In an unexpected decision, the finance minister declared in the February 2020 Budget that LIC would be listed on stock exchanges, despite her government’s disinvestment aim. The anticipation was that selling a piece of this insurance behemoth would raise enough money to fulfil the Modi government’s likewise lofty divestment objective of Rs 2.1 lakh crore in FY21. Year after year, the divestment targets have been lowered. The initial estimation was that selling a part of LIC’s stock would raise between Rs 50 and Rs 70,000 crore. 

Budget curbs stay, Finance Ministry restricts access to the press | India  News,The Indian Express

For Rs 21,000 crore, a 3.5 per cent equity dilution was carried out. The fiscal deficit goal for the current fiscal year was set at 6.4 per cent of gross domestic product (GDP) in this year’s budget. According to the IMF, India’s general government fiscal deficit (states and central government combined) will reach 9.9% of GDP in FY23, as rising oil and food prices put increased pressure on the budget gap. Is a figure of Rs 21,000 crore going to be a solution?

The Indian primary market had a remarkably good year in 2021. Sixty-three companies raised Rs 1.2 lakh crore through initial public offerings, establishing a new record for the most money raised in a single calendar year. According to reports, foreign anchor investors were interested in the LIC IPO when it was proposed in 2021/early 2022. Why didn’t the government take advantage of the resulting interest? Was it a different challenge, or did the finance ministry not perceive the possibility at the time? Was it because presentations abroad and meetings for pre-IPO arrangement didn’t go as planned? 

Funds are required, however, taxes cannot be increased, but they can be reduced. Why isn’t the government stepping in with budgetary support in the face of a raging inflationary situation? Reduce central charges on gasoline and diesel, along with import duty rates, to keep inflation in check. But divesting a public-sector corporation that has been a non-starter for years is not the best choice.

High Fuel Prices in India | Causes of Fuel Price Hike: GD Topics 2021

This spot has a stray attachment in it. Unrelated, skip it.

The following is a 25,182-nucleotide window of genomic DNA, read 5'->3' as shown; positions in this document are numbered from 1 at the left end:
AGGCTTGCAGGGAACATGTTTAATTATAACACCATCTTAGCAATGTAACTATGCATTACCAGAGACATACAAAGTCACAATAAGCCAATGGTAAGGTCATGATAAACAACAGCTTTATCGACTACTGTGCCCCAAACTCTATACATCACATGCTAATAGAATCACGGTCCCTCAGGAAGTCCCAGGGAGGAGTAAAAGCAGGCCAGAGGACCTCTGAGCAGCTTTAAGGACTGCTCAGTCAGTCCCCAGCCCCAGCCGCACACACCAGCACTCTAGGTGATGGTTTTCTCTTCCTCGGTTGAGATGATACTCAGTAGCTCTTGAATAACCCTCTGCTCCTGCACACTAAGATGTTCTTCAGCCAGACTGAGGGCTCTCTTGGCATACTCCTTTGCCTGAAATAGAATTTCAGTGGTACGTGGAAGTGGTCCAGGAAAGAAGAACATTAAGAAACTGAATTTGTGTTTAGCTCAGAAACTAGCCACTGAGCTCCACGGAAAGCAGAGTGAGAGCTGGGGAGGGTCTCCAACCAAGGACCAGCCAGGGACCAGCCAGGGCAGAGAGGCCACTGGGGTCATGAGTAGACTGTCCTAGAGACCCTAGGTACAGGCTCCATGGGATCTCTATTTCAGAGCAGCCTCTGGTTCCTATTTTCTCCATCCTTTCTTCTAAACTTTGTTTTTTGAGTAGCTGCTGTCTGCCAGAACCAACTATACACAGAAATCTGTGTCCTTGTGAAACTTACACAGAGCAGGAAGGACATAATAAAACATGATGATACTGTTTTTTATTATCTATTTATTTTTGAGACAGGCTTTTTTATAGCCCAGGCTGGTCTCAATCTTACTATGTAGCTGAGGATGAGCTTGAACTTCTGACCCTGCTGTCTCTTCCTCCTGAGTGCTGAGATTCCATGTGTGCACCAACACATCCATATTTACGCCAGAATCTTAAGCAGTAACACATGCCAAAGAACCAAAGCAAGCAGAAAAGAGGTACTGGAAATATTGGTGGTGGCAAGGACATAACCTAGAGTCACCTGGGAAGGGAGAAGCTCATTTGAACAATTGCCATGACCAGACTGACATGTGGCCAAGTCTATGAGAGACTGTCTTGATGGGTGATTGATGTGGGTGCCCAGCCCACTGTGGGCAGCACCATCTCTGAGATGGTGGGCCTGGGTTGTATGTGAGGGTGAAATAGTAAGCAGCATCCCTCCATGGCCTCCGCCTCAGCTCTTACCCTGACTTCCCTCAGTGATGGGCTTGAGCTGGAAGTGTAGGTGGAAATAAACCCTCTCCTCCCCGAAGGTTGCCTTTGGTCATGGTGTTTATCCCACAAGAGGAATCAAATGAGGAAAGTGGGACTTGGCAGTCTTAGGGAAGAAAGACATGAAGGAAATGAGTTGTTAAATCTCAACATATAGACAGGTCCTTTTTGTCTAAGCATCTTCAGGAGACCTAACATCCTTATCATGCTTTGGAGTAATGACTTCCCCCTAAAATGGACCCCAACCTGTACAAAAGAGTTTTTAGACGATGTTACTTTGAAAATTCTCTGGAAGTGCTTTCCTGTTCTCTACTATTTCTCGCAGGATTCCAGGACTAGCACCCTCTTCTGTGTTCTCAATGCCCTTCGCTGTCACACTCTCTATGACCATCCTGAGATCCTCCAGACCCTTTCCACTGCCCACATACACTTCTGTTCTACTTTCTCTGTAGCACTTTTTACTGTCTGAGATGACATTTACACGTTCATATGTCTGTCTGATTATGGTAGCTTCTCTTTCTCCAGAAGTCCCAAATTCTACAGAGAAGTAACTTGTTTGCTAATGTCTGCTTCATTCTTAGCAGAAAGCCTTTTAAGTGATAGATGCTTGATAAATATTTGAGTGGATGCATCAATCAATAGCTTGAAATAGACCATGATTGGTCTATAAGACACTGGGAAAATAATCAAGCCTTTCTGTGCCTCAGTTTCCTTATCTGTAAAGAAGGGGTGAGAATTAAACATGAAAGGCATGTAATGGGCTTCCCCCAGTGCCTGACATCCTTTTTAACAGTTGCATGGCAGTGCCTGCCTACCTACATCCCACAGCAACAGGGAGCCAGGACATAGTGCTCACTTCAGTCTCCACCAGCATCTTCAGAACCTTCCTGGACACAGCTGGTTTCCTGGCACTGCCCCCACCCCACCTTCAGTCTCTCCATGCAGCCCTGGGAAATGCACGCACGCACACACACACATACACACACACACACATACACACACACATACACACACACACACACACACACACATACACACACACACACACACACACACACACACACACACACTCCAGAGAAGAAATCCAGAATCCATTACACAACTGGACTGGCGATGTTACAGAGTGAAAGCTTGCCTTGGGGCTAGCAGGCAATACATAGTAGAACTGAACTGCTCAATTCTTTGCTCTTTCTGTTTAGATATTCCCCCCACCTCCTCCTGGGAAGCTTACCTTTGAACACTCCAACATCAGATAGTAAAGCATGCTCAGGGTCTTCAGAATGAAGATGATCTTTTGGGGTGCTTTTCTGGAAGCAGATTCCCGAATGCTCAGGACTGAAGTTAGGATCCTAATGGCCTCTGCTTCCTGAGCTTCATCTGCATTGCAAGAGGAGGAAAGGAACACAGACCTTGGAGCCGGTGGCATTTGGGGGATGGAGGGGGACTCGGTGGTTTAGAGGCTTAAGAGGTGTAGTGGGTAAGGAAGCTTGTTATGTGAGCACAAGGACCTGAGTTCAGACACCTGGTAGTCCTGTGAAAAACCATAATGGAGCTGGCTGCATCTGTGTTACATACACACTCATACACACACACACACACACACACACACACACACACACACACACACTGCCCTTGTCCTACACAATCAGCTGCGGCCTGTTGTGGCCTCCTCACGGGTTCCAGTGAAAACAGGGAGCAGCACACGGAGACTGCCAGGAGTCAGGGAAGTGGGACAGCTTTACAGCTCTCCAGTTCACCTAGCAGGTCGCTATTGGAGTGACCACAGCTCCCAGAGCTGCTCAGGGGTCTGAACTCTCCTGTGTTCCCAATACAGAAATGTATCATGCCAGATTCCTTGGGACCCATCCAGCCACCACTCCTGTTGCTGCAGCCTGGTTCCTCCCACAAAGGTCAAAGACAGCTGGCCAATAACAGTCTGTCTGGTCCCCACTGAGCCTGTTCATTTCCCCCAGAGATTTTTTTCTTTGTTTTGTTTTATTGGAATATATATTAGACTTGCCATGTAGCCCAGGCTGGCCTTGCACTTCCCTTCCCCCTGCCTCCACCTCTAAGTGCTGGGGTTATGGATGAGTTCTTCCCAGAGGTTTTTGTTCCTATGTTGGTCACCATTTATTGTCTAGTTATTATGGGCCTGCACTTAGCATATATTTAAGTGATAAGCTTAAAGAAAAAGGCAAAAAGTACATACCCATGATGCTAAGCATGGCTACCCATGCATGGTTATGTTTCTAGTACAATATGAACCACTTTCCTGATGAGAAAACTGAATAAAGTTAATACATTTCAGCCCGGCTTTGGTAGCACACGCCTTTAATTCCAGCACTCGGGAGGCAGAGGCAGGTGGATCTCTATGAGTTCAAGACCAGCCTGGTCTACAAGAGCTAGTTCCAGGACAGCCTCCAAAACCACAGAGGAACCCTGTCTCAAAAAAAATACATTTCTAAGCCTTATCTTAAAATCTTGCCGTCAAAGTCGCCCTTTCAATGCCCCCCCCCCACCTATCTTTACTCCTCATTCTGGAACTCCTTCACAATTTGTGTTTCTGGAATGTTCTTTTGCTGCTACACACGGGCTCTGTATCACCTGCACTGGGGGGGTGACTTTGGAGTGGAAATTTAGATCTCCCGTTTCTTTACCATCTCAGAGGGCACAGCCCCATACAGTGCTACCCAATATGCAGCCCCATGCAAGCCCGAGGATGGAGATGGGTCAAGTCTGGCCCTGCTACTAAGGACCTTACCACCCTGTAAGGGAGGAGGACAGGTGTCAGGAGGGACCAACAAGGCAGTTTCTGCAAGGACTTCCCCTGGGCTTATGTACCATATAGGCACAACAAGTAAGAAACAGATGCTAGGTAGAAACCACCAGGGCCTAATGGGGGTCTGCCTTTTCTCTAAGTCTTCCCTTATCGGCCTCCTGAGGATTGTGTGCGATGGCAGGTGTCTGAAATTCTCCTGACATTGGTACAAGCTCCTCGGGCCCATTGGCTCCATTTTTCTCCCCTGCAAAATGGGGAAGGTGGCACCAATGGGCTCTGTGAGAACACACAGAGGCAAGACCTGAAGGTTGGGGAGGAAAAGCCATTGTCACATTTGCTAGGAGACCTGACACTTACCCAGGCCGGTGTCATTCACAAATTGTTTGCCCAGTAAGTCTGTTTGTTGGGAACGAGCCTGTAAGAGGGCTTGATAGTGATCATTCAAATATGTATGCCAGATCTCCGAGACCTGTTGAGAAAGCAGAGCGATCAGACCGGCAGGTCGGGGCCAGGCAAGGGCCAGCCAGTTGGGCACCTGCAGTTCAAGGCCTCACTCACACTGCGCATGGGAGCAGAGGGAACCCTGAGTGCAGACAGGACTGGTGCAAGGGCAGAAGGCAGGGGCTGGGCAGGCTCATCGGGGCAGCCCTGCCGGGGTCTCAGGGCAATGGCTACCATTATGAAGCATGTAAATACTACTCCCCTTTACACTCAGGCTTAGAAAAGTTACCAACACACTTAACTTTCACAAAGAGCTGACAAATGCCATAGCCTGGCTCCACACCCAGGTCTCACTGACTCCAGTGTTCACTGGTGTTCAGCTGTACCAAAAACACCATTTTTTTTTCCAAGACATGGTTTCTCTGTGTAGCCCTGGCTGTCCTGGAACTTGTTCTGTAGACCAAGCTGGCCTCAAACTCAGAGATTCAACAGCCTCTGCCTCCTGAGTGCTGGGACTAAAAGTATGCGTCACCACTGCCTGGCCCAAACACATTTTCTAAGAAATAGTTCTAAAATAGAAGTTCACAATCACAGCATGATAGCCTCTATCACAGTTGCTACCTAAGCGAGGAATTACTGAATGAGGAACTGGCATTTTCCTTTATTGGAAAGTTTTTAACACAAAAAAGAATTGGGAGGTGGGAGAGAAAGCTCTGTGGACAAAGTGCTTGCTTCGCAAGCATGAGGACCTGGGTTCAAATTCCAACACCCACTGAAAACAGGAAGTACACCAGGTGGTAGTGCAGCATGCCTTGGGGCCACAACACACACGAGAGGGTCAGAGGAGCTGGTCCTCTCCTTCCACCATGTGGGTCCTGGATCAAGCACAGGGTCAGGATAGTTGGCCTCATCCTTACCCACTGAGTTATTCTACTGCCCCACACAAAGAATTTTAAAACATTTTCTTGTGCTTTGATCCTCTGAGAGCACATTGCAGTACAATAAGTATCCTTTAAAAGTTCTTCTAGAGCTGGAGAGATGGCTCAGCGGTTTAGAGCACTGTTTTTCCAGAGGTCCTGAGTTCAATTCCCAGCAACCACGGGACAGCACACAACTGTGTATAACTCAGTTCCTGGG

The most important thing to consider is how the LIC stock performs over time. If prior state-owned IPOs are any sign, there may be more dismay ahead. The poorest performers have been Coal India Ltd, General Insurance Corp. (GIC), and New India Assurance, which were all floated in 2017 and are presently trading at around 75% below their IPO pricing. These public-sector corporations have a track record, and it isn’t good.

It confirms that initial public offerings (IPOs) are the most manipulative and complex tools available, with promoters urged on by investment bankers playing a betting game to see how much money they can extract from customers while selling them a lemon. This is a disaster. The LIC scandal will affect the prevalence of domestic investors. Whether it was a conscious decision or a result of the mutual fund schemes they invest in, it is undoubtedly an irreversible reality.

A Bigger Issue- The Scam of Privatisation

In terms of implementing the government’s policies, the public sector is legally considered an arm of the government. All of the tools to jump-start the economy are stifled by privatization, which is particularly concerning given that we are still recovering from the ravages of the pandemic.

It’s essential to remember that the eventual privatization of a publicly-owned firm is just one step in a long process, or the culmination of a process in which public-sector companies are decommissioned, creating a favourable environment for privatization. For example, before its privatization, Air India was sabotaged, purposefully weakened, and derailed.

Insights into Editorial: Reopen the files, reconsider privatisation -  INSIGHTSIAS

By connotation, any privatization scheme is doomed to fail. Because the valuation is built on the assumption that it must be ‘attractive’ to a private buyer, privatization is certain to be a scandal. As a result, every case of privatization is based on a shaky estimate of a publicly-owned corporation’s genuine worth. This might have been the matter for the Life Insurance Corporation of India (LIC) as well.

Uncertainty of the Indian Market

India is presently experiencing a spike in inflation and food prices, along with a massive withdrawal of foreign institutional investment, a falling rupee, and a conflict in Europe that shows no signs of stopping. Stock markets are incredibly jittery as a result of this. All of this spoiled the LIC stock’s performance. However, we definitely cannot ignore the fact that this was a poorly performed attempt with a less-than-satisfactory result. Many small investors will pay the price for this. That is the harsh reality.


Article proofread & published by Gauri Malhotra.